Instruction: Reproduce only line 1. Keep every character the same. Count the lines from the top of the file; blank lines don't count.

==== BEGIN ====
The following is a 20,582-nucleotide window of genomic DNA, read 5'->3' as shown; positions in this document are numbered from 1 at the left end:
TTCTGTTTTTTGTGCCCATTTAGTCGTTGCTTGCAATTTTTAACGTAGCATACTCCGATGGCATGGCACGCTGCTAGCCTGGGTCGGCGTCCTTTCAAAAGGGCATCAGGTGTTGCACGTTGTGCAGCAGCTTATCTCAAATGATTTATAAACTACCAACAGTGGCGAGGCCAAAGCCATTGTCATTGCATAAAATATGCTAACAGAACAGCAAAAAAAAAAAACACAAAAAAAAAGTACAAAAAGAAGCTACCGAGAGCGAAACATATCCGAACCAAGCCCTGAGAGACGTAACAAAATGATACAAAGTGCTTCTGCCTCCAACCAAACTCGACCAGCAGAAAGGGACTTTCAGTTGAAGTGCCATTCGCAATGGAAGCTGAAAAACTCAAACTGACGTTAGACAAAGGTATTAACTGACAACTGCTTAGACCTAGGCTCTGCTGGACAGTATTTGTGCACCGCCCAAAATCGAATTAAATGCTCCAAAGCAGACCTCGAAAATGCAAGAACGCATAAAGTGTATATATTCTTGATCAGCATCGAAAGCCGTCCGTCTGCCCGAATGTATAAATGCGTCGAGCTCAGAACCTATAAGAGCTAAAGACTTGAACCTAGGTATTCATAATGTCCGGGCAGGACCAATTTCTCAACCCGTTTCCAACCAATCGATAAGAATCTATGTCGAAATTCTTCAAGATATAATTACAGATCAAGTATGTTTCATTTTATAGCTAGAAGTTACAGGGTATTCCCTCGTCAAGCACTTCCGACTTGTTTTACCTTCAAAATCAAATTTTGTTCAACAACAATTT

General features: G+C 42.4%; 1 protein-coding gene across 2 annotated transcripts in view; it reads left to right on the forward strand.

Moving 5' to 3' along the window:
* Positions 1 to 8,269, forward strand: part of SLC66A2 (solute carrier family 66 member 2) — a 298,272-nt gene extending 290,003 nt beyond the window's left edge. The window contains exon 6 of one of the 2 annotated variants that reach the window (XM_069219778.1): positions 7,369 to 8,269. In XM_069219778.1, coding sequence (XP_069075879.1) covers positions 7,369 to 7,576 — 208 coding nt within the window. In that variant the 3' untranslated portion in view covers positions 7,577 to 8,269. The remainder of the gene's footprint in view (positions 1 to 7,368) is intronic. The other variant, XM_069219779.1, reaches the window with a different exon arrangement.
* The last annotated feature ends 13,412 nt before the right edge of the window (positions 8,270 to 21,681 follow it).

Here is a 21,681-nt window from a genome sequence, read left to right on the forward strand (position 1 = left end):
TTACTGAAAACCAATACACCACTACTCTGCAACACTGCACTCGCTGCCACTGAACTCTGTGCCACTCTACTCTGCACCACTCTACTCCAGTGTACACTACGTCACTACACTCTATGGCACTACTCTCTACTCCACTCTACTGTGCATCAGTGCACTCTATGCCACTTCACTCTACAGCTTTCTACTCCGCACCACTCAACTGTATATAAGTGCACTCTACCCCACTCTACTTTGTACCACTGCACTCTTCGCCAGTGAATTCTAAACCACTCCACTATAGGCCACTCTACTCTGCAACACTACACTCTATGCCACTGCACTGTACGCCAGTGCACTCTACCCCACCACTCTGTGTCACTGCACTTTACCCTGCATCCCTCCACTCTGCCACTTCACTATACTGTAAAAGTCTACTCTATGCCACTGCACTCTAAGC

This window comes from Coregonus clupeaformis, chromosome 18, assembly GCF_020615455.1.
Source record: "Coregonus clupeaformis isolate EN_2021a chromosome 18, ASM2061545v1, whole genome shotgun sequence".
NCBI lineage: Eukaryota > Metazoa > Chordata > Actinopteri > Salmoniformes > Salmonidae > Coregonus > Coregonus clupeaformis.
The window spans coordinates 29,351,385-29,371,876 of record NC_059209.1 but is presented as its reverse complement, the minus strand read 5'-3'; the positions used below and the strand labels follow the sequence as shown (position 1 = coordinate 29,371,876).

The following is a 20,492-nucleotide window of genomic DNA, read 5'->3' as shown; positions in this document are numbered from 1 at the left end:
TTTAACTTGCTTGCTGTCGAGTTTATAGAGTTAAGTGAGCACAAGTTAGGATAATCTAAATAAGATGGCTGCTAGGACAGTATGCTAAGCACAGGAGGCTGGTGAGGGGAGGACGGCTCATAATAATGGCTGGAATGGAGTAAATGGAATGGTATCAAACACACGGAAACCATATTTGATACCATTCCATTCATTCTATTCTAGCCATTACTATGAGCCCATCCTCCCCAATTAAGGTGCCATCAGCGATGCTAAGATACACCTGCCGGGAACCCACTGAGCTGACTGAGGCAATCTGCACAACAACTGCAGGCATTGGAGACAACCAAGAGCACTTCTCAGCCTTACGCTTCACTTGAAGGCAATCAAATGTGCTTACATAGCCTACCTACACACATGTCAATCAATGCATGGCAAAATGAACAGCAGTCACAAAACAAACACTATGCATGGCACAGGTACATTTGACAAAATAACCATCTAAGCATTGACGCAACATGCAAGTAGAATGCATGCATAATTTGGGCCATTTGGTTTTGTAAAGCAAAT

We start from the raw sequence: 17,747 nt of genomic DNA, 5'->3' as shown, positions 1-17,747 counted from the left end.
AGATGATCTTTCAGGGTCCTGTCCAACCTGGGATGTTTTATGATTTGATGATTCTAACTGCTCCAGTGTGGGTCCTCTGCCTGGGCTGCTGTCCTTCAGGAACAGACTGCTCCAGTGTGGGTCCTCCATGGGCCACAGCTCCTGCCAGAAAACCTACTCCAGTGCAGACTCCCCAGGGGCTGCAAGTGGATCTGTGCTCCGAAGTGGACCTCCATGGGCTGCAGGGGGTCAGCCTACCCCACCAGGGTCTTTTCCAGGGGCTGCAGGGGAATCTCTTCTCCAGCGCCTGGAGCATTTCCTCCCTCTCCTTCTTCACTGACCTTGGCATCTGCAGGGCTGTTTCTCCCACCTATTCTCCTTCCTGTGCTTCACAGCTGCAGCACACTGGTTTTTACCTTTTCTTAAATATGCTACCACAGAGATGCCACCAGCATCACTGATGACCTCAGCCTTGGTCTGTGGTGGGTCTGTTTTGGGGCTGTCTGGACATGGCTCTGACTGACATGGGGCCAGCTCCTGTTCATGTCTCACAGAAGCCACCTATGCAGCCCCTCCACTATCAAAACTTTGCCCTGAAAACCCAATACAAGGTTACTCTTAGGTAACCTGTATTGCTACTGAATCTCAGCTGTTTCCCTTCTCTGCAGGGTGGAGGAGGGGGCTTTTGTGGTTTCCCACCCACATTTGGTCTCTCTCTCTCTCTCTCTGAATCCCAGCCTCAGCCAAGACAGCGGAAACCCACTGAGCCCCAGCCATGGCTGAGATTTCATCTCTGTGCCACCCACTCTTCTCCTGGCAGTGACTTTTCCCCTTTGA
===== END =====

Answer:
The following is a 20,582-nucleotide window of genomic DNA, read 5'->3' as shown; positions in this document are numbered from 1 at the left end: